One common piece of SEO advice is to make your site faster. Typically, a faster site speed is associated with a higher SEO rank. Now, whether that’s because of the speed or whether this is a correlation and not causation, I can’t tell you. What I can do is answer some of your questions and help you troubleshoot what happened when, after your move from one host to another, you haven’t seen an increase in traffic and ranking.
This is one primary reason many people who switch hosts find little change in their traffic. Maybe your previous host was pretty good, or maybe your new host isn’t as good as you thought it was. In any case, if the change in site speed from one host to another is minor enough, you’re not going to see a significant change one way or another. Heck, even major changes don’t affect traffic as much as you might hope. It’s not one of those “up 20% overnight” changes. It’s more like a “1% better than previous annual growth” kind of change.
This is a problem that comes from people who jump the gun on cancelling their old hosting, or who don’t perform the DNS migration properly. There’s this impression amongst older webmasters in particular that changes to a website need to be done in private. The idea is that you put an “under construction” page up and do the changes you need behind its cover. This, of course, is a bit of an SEO death sentences these days.
The actual proper process for migrating hosts, by the way, is simple. First, you take a backup of your existing site, including copying any files and databases necessary to run it. Then you paste all of this in on your new host and make sure it works. Only once the new version is functional do you redirect the DNS from the old site to the new site, and only once the redirect is complete do you kill the old host.
This is a similar problem to the previous one, but a different error; your site is unavailable due to a security issue. A bad or poorly configured SSL certificate will cause browsers to say the site is untrusted, and that in turn will lead to a temporary delisting from Google if it lasts long enough. Always make sure you transfer over any settings necessary to maintain your security when you migrate.
It’s unlikely, but it’s possible while you were transferring files over, something was overwritten in an odd way. Check your robots.txt files and see if there’s anything odd going on. In particular, look for the single pesky line of code that can block all bots and ruin your indexing; “Disallow: /”
Sometimes people conflate moving hosts with changing domains. They’re very different things, with very different effects. If your domain name – not your IP, just your name – changed, then you can expect a lot of fluctuations in your SEO. This is because two different domain names are considered two different pages, even if they have the same content and one migrated to another. You need to make sure to let Google know via redirects an a sitemap that you changed names.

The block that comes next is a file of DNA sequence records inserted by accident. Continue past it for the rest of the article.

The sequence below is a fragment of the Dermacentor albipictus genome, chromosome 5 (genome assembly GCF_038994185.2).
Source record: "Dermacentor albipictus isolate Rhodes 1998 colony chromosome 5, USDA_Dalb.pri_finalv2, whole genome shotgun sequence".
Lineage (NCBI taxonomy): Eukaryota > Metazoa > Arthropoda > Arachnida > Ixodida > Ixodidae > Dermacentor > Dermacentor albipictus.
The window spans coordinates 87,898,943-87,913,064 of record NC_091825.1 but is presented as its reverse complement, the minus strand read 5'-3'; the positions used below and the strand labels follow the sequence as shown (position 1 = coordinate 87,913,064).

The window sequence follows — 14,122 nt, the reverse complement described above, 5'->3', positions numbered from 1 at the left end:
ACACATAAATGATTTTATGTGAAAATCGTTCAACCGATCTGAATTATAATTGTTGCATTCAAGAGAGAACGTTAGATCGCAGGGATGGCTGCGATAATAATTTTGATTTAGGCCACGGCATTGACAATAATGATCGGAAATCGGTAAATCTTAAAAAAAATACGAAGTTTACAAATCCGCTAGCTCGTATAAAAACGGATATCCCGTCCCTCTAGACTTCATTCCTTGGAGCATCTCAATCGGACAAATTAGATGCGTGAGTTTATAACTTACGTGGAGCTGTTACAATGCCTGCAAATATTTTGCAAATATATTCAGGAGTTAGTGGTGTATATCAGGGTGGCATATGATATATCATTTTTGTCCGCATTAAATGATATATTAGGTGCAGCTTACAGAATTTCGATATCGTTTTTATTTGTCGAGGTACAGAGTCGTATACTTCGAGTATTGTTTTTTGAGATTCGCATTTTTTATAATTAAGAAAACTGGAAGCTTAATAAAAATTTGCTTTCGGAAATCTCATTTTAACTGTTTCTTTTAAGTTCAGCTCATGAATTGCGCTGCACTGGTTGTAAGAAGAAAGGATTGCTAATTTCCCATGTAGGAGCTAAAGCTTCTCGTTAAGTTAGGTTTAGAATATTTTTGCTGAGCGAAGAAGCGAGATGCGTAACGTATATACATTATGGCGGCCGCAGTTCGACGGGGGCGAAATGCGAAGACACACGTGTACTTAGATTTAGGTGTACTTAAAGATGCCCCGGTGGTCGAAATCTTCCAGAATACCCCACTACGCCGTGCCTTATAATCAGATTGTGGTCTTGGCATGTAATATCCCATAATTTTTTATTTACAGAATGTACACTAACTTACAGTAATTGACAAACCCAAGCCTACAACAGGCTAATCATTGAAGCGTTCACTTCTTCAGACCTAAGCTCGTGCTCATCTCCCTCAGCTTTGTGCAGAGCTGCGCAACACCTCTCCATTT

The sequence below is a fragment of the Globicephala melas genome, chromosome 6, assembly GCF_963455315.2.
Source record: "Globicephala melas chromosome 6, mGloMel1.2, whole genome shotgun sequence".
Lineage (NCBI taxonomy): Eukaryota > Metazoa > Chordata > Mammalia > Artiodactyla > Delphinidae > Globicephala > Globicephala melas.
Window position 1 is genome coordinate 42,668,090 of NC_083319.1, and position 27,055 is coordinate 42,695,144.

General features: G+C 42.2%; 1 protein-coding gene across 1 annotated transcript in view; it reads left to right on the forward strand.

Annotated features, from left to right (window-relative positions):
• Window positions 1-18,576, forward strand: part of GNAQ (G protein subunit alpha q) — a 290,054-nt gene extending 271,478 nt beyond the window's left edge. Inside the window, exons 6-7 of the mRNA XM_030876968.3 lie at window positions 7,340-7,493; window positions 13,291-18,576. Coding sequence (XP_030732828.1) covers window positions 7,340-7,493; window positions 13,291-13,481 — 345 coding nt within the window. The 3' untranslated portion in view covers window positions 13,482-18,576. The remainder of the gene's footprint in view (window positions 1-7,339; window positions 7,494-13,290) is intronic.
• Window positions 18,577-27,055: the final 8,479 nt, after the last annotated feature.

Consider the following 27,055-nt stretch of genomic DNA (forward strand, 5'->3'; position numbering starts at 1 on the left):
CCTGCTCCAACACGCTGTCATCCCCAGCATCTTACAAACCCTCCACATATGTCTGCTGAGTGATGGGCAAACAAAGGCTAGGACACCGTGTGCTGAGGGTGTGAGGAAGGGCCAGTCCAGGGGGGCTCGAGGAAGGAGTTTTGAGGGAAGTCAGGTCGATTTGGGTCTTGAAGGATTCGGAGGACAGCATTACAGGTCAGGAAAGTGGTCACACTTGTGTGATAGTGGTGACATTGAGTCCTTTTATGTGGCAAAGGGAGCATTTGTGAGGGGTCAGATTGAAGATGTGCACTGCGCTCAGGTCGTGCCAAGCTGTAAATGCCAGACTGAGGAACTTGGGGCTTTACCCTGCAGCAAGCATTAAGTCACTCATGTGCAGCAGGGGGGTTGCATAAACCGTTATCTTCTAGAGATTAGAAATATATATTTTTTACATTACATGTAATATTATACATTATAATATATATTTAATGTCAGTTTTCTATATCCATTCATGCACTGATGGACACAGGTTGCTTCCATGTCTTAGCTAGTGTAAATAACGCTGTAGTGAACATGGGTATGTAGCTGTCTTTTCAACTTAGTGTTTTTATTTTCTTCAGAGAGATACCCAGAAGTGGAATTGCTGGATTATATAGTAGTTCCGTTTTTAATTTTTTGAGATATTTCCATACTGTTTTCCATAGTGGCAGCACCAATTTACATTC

Your CDN, if you use one, is the source of most of the heavy content on your site. By which I mean, images, videos, some scripts and other such content is essentially outsourced and loaded from a different location. If you switched your CDN in your migration, it’s possible that the new CDN is slower than the old one. Your site as a whole might load faster, but the valuable content loads slower, balancing out the changes. Try to avoid changing your CDN in a way that slows things down, or make sure you’re asynchronously loading CDN content so it doesn’t affect your site speed as much.
Most of the time, a hosting change means moving from a shared server to a dedicated server. This upgrade typically takes you out of so-called bad neighborhoods, but a change in hosting isn’t always so simple. Sometimes, you’re changing from one shared solution to another, or you’re buying your hosting through a reseller. In these cases, it’s always possible that the other websites using IPs near yours are spammy, and as such you may receive a bit of a negative influence from them.
Just because you moved to a faster host doesn’t mean your site itself is any faster. Have you actually checked to see what your load times are compared to the load times you previously had? A faster host is only beneficial if the additional speed is actually noticeable. Again, like I mentioned above, minor increases in speed tend to only have minor effects on your traffic, and it’s probably hardly noticeable by comparison to your normal traffic fluctuations.
Okay, so this is a pretty rare and unlikely coincidence, but if nothing else seems to fit, why not check to see if Google updated at the same time as your migration? It’s always possible that you did have an increase in traffic due to your host change, but at the same time, a minor Google fluctuation or penalty – not even necessarily to you directly – bumped you down a bit. They effects cancel each other out and you’re left wondering why your good changes had no effect.
If you’re trying to see visible changes within a day of your change in hosting, you’ll need to wait a little longer. First off, there’s a thing called TTL in host changes. It’s the Time To Live, in other words, the amount of time it takes for DNS servers to notice the change. This could be as short as hours, or as long as days.
Secondly, most analytics, as well as Google changes themselves, don’t take effect immediately. Google Analytics tends to be on a day-long delay, while ranking changes can be incredibly fickle. Give it time, and look at trends over the course of months, not hours.
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